respondent Eastern Samar Electric Cooperative, Inc. (ESAMELCO). Mary, who is not one of the
petitioners, only needs to be impleaded as a pro-forma party to the suit based on Section 4, Rule 4 of
theRules.13 The determination of whether Mary is a party who is indispensable or necessary or neither
indispensable nor necessary would no longer matter since, as We said, Ping-ay possesses the
required locus standi for the Court to already take cognizance of the case.

"Legal standing" or locus standi calls for more than just a generalized grievance. The concept has been
defined as a personal and substantial interest in the case such that the party has sustained or will sustain
direct injury as a result of the governmental act that is being challenged. The gist of the question of
standing is whether a party alleges such personal stake in the outcome of the controversy as to assure
that concrete adverseness which sharpens the presentation of issues upon which the court depends for
illumination of difficult constitutional questions.

A party challenging the constitutionality of a law, act, or statute must show "not only that the law is invalid,
but also that he has sustained or is in immediate, or imminent danger of sustaining some direct injury as a
result of its enforcement, and not merely that he suffers thereby in some indefinite way." It must shown
that he has been, or is about to be, denied some right or privilege to which he is lawfully entitled, or that
he is about to be subjected to some burdens or penalties by reason of the statute complained of. 14

Tested by the foregoing standards, petitioners Ping-ay and Ramirez clearly have legal standing to file the
petition. They are real parties-ininterest to assail the constitutionality and legality of RSEC-WR and
Resolution No. 14. Their cause of action to declare invalid the subject Rule and Resolution is related to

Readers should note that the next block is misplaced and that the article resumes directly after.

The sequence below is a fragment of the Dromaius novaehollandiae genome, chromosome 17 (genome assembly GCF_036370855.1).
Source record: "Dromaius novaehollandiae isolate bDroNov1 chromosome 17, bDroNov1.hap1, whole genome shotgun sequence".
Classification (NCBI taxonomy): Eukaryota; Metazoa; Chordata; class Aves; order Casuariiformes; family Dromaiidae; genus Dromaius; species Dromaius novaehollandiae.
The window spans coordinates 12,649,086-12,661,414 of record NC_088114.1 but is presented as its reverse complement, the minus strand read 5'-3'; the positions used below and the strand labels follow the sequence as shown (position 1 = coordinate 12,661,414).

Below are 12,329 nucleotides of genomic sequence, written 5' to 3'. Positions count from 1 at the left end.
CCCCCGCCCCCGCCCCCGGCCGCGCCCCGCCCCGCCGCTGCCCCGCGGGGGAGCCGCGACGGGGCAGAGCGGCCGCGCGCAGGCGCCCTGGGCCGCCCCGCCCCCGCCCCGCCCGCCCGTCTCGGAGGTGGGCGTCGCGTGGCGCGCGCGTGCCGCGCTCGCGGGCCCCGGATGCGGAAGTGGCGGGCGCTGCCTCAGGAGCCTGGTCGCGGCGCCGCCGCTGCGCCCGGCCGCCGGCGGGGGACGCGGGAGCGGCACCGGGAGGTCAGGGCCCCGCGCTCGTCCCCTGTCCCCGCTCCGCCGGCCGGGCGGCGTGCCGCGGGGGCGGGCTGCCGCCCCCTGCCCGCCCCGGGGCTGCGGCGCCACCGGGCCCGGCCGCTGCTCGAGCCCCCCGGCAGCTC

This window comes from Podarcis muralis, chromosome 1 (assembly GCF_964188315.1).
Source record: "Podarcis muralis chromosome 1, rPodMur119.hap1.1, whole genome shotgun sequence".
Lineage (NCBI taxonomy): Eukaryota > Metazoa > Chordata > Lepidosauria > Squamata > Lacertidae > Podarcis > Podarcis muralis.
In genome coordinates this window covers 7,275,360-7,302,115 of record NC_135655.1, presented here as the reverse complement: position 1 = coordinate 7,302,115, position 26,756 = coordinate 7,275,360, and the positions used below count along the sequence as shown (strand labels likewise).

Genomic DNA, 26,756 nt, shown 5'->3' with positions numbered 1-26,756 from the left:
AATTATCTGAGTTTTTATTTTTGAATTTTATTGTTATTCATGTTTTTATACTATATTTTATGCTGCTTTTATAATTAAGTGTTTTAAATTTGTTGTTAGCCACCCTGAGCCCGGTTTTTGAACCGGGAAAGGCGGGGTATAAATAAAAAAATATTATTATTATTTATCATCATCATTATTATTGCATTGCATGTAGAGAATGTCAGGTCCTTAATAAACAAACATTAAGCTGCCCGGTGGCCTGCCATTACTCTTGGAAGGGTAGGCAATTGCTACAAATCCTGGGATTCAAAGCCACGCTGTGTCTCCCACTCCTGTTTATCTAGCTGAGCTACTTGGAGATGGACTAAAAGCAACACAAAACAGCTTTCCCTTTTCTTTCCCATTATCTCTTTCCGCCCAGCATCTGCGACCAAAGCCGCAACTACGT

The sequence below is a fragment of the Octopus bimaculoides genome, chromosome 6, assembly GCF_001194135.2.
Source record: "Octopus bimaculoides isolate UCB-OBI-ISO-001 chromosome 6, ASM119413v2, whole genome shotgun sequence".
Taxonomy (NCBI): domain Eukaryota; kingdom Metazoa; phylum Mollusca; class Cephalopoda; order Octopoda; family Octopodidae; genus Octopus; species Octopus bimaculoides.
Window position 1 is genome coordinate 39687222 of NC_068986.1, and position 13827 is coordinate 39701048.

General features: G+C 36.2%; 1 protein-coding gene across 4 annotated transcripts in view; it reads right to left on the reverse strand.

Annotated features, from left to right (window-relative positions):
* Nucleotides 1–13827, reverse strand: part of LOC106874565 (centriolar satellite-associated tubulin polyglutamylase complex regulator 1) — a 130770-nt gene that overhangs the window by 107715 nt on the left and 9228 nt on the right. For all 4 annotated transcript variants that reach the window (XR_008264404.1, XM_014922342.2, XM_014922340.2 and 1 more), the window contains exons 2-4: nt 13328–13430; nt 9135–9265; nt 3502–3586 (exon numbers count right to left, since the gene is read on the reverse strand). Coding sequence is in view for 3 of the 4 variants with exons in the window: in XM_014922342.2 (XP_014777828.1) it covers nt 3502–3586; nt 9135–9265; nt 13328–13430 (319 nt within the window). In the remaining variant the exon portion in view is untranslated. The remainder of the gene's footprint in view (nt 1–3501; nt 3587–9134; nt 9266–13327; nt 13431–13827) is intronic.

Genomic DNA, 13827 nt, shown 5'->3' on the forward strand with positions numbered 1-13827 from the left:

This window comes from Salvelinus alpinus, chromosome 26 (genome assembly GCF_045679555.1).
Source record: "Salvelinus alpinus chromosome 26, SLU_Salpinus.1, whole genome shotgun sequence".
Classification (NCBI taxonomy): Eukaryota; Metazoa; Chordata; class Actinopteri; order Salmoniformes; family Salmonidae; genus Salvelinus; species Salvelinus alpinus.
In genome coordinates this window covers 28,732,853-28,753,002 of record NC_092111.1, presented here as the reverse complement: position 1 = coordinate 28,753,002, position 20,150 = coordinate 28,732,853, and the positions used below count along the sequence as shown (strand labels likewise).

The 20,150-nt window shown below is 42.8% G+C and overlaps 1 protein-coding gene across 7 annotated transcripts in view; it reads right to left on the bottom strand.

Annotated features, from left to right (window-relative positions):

their right to seek a refund of the payments made and to stop future imposition of the MCC/RFSC.

PARTY LIST SYSTEM ACT RA 7941


Layug vs Comelec
667 SCRA 135

Petitioner Rolando D. Layug (Layug), filed pro se a Petition to Disqualify Buhay Party-List from
participating in the May 10, 2010 elections, and Brother Mike from being its nominee. He argued that
Buhay Party-List is a mere "extension of the El Shaddai," which is a religious sect. As such, it is
disqualified from being a party-list under Section 5, Paragraph 2, Article VI of the 1987 Constitution , as
well as Section 6, Paragraph 1 of Republic Act (R.A.) No. 7941, otherwise known as the "Party-List
System Act. Neither does Brother Mike, who is allegedly a billionaire real estate businessman and the
spiritual leader of El Shaddai, qualify as "one who belongs to the marginalized and underrepresented
sector xxx", as required of party-list nominees under Section 6 (7) of COMELEC Resolution No. 8807 7 ,
the "Rules on Disqualification Cases Against Nominees of Party-List Groups/Organizations Participating
in the May 10, 2010 Automated National and Local Elections."

COMELEC Second Division issued a Resolution denying the petition for lack of substantial evidence.
There being no motion for reconsideration filed within the reglementary period, said Resolution was
declared final and executory. The COMELEC En Banc, sitting as the National Board of Canvassers for
Party-List, promulgated on July 30, 2010 NBC Resolution No. 10-03413 proclaiming Buhay Party-List as a
winner entitled to two (2) seats in the House of Representatives. Being the fifth nominee, however,
Brother Mike was not proclaimed as the representative of Buhay Party-List.
Layug moved for reconsideration of the Resolution dated June 15, 2010 before the COMELEC En
Banc claiming denial of due process for failure of the COMELEC to serve him, his representatives or
counsels a copy of said Resolution. His motion for reconsideration, however, was denied by the
COMELEC Second Division in its Order. Aggrieved, Layug filed this petition imputing grave abuse of
discretion on the part of the COMELEC.

In their respective Commentsto the petition, respondents assail the jurisdiction of the Court arguing that,
with the proclamation of Buhay Party-List on July 30, 2010 and the assumption into office of its
representatives, Mariano Michael DM. Velarde, Jr. and William Irwin C. Tieng, it is now the House of
Representatives Electoral Tribunal that has the sole and exclusive jurisdiction over questions relating to
their qualifications.

Issue: Whether or not the Court has the jurisdiction over the present petition

Held:. The Court not the HRET has jurisdiction over the present petition.